Just a week ago I had a chance to go to a concert at my local pub and spontaneously I decided to grab a camera and a flash with me to practice shooting with flash. The film I used was Rollei RPX 400 pushed to 800, I specifically wanted black and white.
Now after I’ve developed and scanned whatever visible pictures I had on the roll, I want to share some of those. And what can I say about my flash experiment? None of the photos presented here were made with flash.
Except for the botched flash practice, I’m pretty satisfied with what came out. I’ve never shot a concert before, and I’m a little proud of myself. Though there is a ton of area for improvement. Especially that flash.
I had a couple of rolls sitting on my shelf for some time, and when I finally processed them several frames had these lines across the picture. At one point I blamed my camera, but then the effect would be consistent across multiple rolls, which was not the case.
And then I heard guys on the FPP podcast talking about light piping. Turned out it is when an unexposed or exposed roll of film is kept without any light sealing for a long time before processing. Bingo! Exactly my situation!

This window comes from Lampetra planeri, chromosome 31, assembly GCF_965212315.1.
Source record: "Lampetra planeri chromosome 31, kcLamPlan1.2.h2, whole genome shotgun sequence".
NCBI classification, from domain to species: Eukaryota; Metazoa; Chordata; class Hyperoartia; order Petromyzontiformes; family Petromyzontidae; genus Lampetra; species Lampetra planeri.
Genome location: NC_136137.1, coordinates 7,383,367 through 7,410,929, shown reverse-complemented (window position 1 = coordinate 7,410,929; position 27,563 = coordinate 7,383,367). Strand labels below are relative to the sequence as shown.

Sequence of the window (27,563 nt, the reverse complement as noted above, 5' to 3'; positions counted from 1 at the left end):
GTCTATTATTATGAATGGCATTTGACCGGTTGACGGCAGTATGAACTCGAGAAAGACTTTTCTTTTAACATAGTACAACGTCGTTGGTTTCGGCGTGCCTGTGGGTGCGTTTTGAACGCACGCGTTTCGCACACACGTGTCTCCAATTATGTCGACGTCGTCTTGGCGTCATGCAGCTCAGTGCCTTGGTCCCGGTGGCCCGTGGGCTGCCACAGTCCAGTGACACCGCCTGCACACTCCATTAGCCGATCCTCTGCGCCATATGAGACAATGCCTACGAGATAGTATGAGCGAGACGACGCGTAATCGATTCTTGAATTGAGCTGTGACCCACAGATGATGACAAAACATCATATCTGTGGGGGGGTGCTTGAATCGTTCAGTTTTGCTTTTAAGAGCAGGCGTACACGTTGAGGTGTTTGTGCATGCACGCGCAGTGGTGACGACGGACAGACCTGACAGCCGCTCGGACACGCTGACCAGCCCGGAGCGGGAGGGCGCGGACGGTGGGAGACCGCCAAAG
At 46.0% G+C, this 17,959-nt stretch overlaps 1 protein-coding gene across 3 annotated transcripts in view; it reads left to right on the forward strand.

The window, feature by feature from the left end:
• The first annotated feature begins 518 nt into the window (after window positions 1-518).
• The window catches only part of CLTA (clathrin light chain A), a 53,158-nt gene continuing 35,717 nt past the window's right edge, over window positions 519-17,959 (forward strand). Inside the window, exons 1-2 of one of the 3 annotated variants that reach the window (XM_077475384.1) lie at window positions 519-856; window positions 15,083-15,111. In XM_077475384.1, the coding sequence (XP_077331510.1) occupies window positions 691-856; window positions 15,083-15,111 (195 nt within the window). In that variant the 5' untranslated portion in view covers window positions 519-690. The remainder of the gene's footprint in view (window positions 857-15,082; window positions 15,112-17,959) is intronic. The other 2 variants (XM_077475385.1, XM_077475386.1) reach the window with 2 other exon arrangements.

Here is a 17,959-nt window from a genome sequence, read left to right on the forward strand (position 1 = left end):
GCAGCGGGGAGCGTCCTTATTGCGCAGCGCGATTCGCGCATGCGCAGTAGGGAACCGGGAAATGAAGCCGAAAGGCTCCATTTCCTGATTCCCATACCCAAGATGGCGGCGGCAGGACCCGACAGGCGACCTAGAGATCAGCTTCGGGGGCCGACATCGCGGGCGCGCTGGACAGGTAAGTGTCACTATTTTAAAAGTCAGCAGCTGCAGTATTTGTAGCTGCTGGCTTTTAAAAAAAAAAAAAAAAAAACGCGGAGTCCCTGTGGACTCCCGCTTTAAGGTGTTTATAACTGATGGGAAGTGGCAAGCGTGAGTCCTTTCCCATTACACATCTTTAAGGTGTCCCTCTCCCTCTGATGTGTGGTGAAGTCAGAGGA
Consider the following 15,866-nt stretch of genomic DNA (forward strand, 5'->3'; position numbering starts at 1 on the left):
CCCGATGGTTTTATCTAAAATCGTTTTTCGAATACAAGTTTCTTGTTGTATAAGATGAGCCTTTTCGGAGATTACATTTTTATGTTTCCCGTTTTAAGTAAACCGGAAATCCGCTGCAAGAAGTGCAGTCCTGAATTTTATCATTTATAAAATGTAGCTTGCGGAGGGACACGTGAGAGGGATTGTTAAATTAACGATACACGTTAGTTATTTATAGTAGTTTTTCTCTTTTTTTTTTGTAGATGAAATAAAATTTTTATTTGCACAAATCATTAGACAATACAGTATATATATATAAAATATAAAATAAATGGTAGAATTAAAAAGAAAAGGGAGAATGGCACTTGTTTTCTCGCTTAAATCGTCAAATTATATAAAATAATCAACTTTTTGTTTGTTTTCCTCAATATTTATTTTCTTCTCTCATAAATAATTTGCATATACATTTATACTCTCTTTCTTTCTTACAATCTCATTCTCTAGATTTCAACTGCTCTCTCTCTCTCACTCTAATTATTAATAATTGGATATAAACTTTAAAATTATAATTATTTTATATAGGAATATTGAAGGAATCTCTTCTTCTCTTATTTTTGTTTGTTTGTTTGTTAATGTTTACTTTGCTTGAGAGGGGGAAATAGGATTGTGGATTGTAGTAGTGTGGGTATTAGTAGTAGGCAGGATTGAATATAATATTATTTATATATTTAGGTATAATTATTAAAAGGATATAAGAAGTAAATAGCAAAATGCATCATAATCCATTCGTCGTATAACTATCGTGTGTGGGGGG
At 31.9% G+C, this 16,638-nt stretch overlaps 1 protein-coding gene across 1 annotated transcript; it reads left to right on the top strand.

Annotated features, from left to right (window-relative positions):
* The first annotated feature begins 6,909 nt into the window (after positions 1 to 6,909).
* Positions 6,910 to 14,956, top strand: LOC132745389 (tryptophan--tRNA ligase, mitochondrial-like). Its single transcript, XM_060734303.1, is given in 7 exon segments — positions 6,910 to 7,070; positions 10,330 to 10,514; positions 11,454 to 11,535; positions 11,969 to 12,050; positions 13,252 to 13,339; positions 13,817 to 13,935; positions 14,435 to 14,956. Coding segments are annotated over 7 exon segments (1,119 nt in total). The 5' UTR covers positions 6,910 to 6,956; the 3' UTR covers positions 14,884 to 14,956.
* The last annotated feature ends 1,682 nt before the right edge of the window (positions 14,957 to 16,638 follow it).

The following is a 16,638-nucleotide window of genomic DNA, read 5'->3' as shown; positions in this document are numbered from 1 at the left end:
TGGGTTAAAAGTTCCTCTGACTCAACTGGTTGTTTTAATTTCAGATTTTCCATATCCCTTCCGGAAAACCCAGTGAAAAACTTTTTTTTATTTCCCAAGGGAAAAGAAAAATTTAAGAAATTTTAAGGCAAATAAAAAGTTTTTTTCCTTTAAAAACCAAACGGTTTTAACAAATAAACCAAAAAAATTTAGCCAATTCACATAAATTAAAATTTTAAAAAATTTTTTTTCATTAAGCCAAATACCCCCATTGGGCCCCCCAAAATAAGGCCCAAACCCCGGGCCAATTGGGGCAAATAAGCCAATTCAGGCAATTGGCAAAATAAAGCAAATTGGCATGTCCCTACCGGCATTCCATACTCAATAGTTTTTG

My workflow with film is kinda slow these days, and I tend to leave exposed rolls on a shelf as a reminder to myself to develop them. Otherwise I can forget about them completely. This small trick works only partially because while I’m constantly reminded, I still can’t get to doing it soon enough.
Now, when I learned the reason for those lines, I can at least make sure I keep my film light tight, and maybe I should come up with another way to remind me I’ve got some film to soup.
Boy, it’s been a long time! I don’t even want to check how long, the number wouldn’t matter really, it’s the feeling.
And it feels like forever since I developed a roll of film. It also feels good to be doing it again after all this time. As much as “this time” seems long, it was also necessary and important for my photography journey.
I love video games. I don’t write about them here obviously but I’d say I love playing as much as taking pictures. Usually they compete for those bits of free time I get, and there’s no way I could do both at the same time. Unless I start taking photos in games, which is a thing of beauty on its own if you know how to do it properly, and I don’t. Moreover, my photography is mostly film and one would argue there’s no way you can both shoot film and play games.